All Weekend, Every Weekend. On C-SPAN3.

Serving in World War II

Navajo Code Talkers, 1944

Navajo Code Talkers, 1944

Washington, DC
Saturday, January 4, 2014

Veterans of World War II talk about their wartime experiences. One served as a fighter pilot in the U.S. Army Air Corps and flew the last mission of the war on August 14, 1945. The other is the last surviving veteran of the original Navajo Code Talkers – a group of Navajo marines who created a secret military language used successfully during the war in the pacific and finally declassified in 1968. This event was part of the American Veterans Center Annual Conference held in November 2013. 

Updated: Tuesday, January 14, 2014 at 5:40pm (ET)

Related Events

World War II Veterans on the War in Europe
Saturday, November 10, 2012     

Two World War II veterans and a former Army nurse who helped liberate German concentration camps describe the chaos and destruction they witnessed in Europe during the war. This event is from the American Veterans Center’s 15th Annnual Conference in Washington, DC.

World War II Veterans Commemorate Victory Over Japan Day
Saturday, November 10, 2012     

The Daughters of World War II and the Frontiers of Flight Museum commemorate Victory Over Japan Day. Fiske Hanley, a former B-29 crew member and Japanese POW, talks about his wartime experiences along with Bill Nagase, a former Japanese kamikaze pilot. The two men met as co-workers in the 1970s, and became friends.

Reflections of World War II Veterans
Sunday, December 29, 2013     

Two World War II veterans reflect on their experiences in battle. The first was a gunnery officer on the USS Barb — a submarine responsible for sinking many enemy ships in the Pacific. We also hear from an Army soldier of the 2nd Ranger Battalion whose mission on D-Day was to destroy enemy munitions in France. This event was part of the American Veterans Center Annual Conference held in November 2013. 

WWII Veterans: Oral Histories
Friday, June 4, 2004     

It's the first of two weeks of programs featuring oral history recordings from D-Day veterans, being heard for the first time ever on radio or television. This week, hear the stories of Lt. Roger Airgood, a U.S. Army Air Corps pilot who dropped some of the Army paratroopers on the beach at Normandy 60 years ago; also U.S. Army Tech. Sgt. Malvin Pike, who was among the first wave of soldiers to land on the beach from watercraft. Recordings courtesy of the Peter S. Kalikow World War II Oral History Archive at the Eisenhower Center for American Studies, University of New Orleans, Metropolitan College and housed at the National D-Day Museum in New Orleans.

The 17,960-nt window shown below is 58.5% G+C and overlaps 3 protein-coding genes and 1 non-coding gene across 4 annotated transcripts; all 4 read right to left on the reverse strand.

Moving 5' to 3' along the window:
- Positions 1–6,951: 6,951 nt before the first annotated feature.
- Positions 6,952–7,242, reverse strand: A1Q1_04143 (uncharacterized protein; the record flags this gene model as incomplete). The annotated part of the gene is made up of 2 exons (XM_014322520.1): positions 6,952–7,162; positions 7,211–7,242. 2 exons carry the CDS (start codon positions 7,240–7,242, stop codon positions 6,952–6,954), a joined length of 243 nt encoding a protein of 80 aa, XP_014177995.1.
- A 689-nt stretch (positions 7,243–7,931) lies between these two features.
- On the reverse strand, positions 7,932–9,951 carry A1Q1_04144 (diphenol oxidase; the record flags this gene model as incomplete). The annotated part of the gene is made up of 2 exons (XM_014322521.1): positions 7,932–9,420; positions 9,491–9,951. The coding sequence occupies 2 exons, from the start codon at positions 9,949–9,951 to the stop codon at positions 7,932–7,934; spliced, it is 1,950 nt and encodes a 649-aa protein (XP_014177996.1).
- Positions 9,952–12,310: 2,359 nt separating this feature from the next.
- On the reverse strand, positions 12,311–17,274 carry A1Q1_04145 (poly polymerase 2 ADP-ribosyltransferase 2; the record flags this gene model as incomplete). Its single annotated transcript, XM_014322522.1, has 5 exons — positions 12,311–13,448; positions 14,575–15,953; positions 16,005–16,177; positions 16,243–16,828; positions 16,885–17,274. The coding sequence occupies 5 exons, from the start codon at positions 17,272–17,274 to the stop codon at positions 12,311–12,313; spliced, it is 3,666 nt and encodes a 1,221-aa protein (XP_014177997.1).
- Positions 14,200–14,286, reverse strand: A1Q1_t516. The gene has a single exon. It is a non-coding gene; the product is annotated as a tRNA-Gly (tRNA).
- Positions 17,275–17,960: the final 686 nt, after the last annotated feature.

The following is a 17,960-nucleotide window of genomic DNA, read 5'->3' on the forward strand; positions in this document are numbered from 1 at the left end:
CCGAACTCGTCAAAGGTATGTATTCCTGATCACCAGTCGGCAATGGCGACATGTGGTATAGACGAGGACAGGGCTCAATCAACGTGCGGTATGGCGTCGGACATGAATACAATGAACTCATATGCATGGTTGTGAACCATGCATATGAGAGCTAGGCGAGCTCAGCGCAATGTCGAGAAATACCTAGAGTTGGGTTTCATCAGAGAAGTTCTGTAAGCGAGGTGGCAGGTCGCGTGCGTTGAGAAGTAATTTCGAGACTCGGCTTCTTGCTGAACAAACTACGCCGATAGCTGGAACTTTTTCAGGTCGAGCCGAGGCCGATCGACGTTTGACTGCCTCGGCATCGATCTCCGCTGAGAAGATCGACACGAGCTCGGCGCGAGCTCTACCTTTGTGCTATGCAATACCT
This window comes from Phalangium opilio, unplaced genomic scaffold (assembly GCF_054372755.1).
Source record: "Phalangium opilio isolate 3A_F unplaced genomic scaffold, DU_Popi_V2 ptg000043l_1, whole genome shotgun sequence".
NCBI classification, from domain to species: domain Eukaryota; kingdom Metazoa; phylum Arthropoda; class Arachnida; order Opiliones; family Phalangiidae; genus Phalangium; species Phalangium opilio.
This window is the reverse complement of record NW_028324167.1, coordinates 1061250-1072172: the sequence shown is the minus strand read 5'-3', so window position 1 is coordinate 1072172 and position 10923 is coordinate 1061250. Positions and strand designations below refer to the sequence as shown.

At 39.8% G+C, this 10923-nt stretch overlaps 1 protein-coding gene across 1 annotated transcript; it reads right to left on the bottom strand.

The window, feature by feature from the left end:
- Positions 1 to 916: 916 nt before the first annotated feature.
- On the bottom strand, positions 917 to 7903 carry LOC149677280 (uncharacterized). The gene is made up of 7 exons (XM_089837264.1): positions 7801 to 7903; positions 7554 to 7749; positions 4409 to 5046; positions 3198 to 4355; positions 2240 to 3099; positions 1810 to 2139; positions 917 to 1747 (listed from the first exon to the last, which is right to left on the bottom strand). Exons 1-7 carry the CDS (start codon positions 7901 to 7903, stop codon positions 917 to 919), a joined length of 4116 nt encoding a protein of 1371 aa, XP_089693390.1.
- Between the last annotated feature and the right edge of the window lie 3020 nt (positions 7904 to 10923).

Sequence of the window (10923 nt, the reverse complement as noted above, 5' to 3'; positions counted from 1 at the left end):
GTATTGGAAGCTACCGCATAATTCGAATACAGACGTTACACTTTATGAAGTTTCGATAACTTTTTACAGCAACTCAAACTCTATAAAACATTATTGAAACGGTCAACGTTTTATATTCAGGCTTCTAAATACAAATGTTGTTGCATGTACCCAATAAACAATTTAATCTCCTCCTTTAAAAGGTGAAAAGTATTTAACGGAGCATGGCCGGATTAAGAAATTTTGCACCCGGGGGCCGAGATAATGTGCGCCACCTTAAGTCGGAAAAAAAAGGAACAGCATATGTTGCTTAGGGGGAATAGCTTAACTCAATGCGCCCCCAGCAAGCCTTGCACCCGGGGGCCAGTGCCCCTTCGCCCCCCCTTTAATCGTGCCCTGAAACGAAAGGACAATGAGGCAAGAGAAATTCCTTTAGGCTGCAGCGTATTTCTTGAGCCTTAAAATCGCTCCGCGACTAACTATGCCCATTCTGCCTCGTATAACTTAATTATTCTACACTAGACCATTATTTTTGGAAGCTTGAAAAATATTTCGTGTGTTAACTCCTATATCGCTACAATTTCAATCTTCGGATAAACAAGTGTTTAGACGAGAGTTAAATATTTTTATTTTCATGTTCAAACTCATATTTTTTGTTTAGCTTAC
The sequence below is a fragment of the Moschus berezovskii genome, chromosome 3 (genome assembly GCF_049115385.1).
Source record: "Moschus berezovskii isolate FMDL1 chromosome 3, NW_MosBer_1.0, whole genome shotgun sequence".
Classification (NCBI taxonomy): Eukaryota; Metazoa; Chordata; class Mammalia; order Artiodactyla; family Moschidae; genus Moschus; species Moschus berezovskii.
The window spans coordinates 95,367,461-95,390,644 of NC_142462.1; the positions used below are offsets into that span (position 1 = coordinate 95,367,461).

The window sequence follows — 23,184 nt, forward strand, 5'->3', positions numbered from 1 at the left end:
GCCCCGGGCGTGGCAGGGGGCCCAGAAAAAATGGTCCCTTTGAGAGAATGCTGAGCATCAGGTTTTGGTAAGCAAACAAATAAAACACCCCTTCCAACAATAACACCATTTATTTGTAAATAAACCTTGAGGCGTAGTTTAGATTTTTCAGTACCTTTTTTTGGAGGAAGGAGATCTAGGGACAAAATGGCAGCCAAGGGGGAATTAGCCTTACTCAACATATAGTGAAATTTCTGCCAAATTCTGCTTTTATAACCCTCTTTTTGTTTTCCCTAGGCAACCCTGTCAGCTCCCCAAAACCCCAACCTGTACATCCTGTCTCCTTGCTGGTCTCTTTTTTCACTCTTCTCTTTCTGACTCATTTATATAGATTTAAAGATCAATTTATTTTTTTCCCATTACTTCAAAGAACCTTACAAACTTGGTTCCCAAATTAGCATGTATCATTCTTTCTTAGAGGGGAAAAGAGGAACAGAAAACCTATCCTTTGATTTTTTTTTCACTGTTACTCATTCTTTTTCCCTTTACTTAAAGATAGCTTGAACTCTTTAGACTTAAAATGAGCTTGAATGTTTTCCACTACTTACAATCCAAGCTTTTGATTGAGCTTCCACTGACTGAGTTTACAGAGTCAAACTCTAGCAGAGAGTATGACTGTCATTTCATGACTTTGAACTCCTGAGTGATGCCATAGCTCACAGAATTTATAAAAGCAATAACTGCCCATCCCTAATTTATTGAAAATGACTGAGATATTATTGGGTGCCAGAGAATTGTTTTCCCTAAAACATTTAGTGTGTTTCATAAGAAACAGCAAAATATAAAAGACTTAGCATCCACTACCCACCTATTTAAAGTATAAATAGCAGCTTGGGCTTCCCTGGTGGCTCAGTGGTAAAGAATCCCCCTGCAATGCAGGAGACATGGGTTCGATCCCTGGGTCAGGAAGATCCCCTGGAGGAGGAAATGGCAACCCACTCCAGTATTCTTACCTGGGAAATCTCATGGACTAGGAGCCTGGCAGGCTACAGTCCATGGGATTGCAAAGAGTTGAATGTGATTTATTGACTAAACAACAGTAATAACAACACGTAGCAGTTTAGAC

Women Airforce Service Pilots of WWII
Sunday, August 29, 2010     

Over one-thousand women volunteered to become Women Air Force Service Pilots during World War II. Known as "WASPS," the female pilots were not granted military status until the 1970's. Recently they were honored with the Congressional Gold Medal on Capitol Hill.

Pacific Theater of World War II
Saturday, January 5, 2013     

World War II veterans talk about their experiences fighting in the Pacific Theater. R.V. Burgin reflects on his time in the Marine Corps, described in his book, "Islands of the Damned." Roy Matsomoto discusses his Army service behind Japanese enemy lines in Burma. The moderator is Patrick O’Donnell, author of “Into the Rising Sun: World War II’s Pacific Veterans Reveal the Heart of Combat.” 

An Oral History: Hershel Williams (WWII Veteran)
Saturday, August 28, 2010     

"Woody" Williams is the last surviving Iwo Jima Medal Of Honor recipient. He recalls the battle in this oral history for the National World War II Museum.

Recovering the Remains of a Lost WWII Pilot
Sunday, December 29, 2013     

Author and journalist Bryan Bender details his time following a group of military anthropologists as they search the jungles of New Guinea for the remains of a downed World War II pilot. Mr. Bender compares the war experiences of the lost pilot to those of the leader of the expedition, an Iraq war veteran, and suggests that the differences and similarities between the experiences reflect how war has changed since World War II.

White House Correspondents' Association
Sunday     

We hear from journalists and historians about the evolution of the White House Correspondents’ Association, which is marking its centennial. The organization was founded in 1914 after President Woodrow Wilson threatened to limit the access of White House reporters. The panel also discusses how social media has affected coverage of the president.

Recorded History of the U.S. Congress
Sunday     

2014 marks the 225th anniversary of the first meeting of the U.S. Congress at Federal Hall in New York City. As part of the annual meeting of the Society for History in the Federal Government, past and present House and Senate historians came together to discuss the state of congressional history. They explored current projects to retrieve old records from individual members of Congress as well as the many differences between the first Congress and Congress today. 

Share This Event Via Social Media

Video Playlist

Related Resources

C-SPAN on Facebook (late 2012)
Questions? Comments? Email us at AmericanHistoryTV@c-span.org